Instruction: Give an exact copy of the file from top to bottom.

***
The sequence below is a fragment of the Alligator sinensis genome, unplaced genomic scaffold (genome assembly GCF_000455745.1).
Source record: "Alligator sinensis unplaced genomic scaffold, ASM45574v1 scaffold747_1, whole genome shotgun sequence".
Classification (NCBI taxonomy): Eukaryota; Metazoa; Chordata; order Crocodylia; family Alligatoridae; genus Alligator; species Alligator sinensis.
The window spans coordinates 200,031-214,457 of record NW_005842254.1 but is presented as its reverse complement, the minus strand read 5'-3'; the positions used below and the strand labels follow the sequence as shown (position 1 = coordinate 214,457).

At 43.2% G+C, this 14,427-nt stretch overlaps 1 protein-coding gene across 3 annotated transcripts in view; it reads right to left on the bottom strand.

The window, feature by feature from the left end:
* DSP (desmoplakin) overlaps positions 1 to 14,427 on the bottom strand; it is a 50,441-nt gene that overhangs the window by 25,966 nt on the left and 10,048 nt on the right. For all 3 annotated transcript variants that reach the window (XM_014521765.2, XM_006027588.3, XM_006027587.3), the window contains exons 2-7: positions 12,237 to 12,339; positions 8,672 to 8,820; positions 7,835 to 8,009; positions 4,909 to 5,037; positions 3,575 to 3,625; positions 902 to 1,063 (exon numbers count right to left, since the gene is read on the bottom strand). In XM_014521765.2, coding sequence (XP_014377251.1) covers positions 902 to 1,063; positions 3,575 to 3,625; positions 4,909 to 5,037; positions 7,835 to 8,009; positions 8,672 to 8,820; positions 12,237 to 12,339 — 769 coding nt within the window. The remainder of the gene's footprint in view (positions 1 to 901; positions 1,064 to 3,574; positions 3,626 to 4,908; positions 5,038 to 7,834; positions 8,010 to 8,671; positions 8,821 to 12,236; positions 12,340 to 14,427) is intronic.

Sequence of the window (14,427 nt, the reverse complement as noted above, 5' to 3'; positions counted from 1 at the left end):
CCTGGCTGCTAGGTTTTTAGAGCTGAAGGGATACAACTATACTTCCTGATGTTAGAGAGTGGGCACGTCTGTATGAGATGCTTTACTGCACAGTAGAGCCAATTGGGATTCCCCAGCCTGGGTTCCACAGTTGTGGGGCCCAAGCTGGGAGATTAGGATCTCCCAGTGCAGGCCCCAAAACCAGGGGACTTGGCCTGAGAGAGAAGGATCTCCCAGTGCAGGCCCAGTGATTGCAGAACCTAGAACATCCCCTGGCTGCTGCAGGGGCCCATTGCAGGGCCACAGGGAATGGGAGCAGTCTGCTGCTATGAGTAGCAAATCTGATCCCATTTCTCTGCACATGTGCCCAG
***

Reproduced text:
The sequence below is a fragment of the Alligator sinensis genome, unplaced genomic scaffold (genome assembly GCF_000455745.1).
Source record: "Alligator sinensis unplaced genomic scaffold, ASM45574v1 scaffold747_1, whole genome shotgun sequence".
Classification (NCBI taxonomy): Eukaryota; Metazoa; Chordata; order Crocodylia; family Alligatoridae; genus Alligator; species Alligator sinensis.
The window spans coordinates 200,031-214,457 of record NW_005842254.1 but is presented as its reverse complement, the minus strand read 5'-3'; the positions used below and the strand labels follow the sequence as shown (position 1 = coordinate 214,457).

At 43.2% G+C, this 14,427-nt stretch overlaps 1 protein-coding gene across 3 annotated transcripts in view; it reads right to left on the bottom strand.

The window, feature by feature from the left end:
* DSP (desmoplakin) overlaps positions 1 to 14,427 on the bottom strand; it is a 50,441-nt gene that overhangs the window by 25,966 nt on the left and 10,048 nt on the right. For all 3 annotated transcript variants that reach the window (XM_014521765.2, XM_006027588.3, XM_006027587.3), the window contains exons 2-7: positions 12,237 to 12,339; positions 8,672 to 8,820; positions 7,835 to 8,009; positions 4,909 to 5,037; positions 3,575 to 3,625; positions 902 to 1,063 (exon numbers count right to left, since the gene is read on the bottom strand). In XM_014521765.2, coding sequence (XP_014377251.1) covers positions 902 to 1,063; positions 3,575 to 3,625; positions 4,909 to 5,037; positions 7,835 to 8,009; positions 8,672 to 8,820; positions 12,237 to 12,339 — 769 coding nt within the window. The remainder of the gene's footprint in view (positions 1 to 901; positions 1,064 to 3,574; positions 3,626 to 4,908; positions 5,038 to 7,834; positions 8,010 to 8,671; positions 8,821 to 12,236; positions 12,340 to 14,427) is intronic.

Sequence of the window (14,427 nt, the reverse complement as noted above, 5' to 3'; positions counted from 1 at the left end):
CCTGGCTGCTAGGTTTTTAGAGCTGAAGGGATACAACTATACTTCCTGATGTTAGAGAGTGGGCACGTCTGTATGAGATGCTTTACTGCACAGTAGAGCCAATTGGGATTCCCCAGCCTGGGTTCCACAGTTGTGGGGCCCAAGCTGGGAGATTAGGATCTCCCAGTGCAGGCCCCAAAACCAGGGGACTTGGCCTGAGAGAGAAGGATCTCCCAGTGCAGGCCCAGTGATTGCAGAACCTAGAACATCCCCTGGCTGCTGCAGGGGCCCATTGCAGGGCCACAGGGAATGGGAGCAGTCTGCTGCTATGAGTAGCAAATCTGATCCCATTTCTCTGCACATGTGCCCAG